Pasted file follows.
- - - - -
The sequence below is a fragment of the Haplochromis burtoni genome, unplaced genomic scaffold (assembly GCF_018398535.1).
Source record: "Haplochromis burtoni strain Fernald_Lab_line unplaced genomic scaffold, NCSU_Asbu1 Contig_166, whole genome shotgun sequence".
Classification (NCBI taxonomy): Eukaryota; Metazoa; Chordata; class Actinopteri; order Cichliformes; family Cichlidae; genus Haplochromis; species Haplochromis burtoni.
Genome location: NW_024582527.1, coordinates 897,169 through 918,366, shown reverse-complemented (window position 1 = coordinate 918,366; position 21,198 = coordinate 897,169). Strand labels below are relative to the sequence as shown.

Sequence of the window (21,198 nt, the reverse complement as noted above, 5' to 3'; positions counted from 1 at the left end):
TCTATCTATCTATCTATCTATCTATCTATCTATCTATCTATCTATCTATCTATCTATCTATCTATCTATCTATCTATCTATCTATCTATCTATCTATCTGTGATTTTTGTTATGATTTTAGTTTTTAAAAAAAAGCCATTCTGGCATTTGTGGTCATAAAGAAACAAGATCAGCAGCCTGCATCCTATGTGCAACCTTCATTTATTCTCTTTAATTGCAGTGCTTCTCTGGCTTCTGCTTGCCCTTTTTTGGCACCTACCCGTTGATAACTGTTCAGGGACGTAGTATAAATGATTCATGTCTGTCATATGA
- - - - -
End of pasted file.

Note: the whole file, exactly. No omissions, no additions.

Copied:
The sequence below is a fragment of the Haplochromis burtoni genome, unplaced genomic scaffold (assembly GCF_018398535.1).
Source record: "Haplochromis burtoni strain Fernald_Lab_line unplaced genomic scaffold, NCSU_Asbu1 Contig_166, whole genome shotgun sequence".
Classification (NCBI taxonomy): Eukaryota; Metazoa; Chordata; class Actinopteri; order Cichliformes; family Cichlidae; genus Haplochromis; species Haplochromis burtoni.
Genome location: NW_024582527.1, coordinates 897,169 through 918,366, shown reverse-complemented (window position 1 = coordinate 918,366; position 21,198 = coordinate 897,169). Strand labels below are relative to the sequence as shown.

Sequence of the window (21,198 nt, the reverse complement as noted above, 5' to 3'; positions counted from 1 at the left end):
TCTATCTATCTATCTATCTATCTATCTATCTATCTATCTATCTATCTATCTATCTATCTATCTATCTATCTATCTATCTATCTATCTATCTATCTATCTGTGATTTTTGTTATGATTTTAGTTTTTAAAAAAAAGCCATTCTGGCATTTGTGGTCATAAAGAAACAAGATCAGCAGCCTGCATCCTATGTGCAACCTTCATTTATTCTCTTTAATTGCAGTGCTTCTCTGGCTTCTGCTTGCCCTTTTTTGGCACCTACCCGTTGATAACTGTTCAGGGACGTAGTATAAATGATTCATGTCTGTCATATGA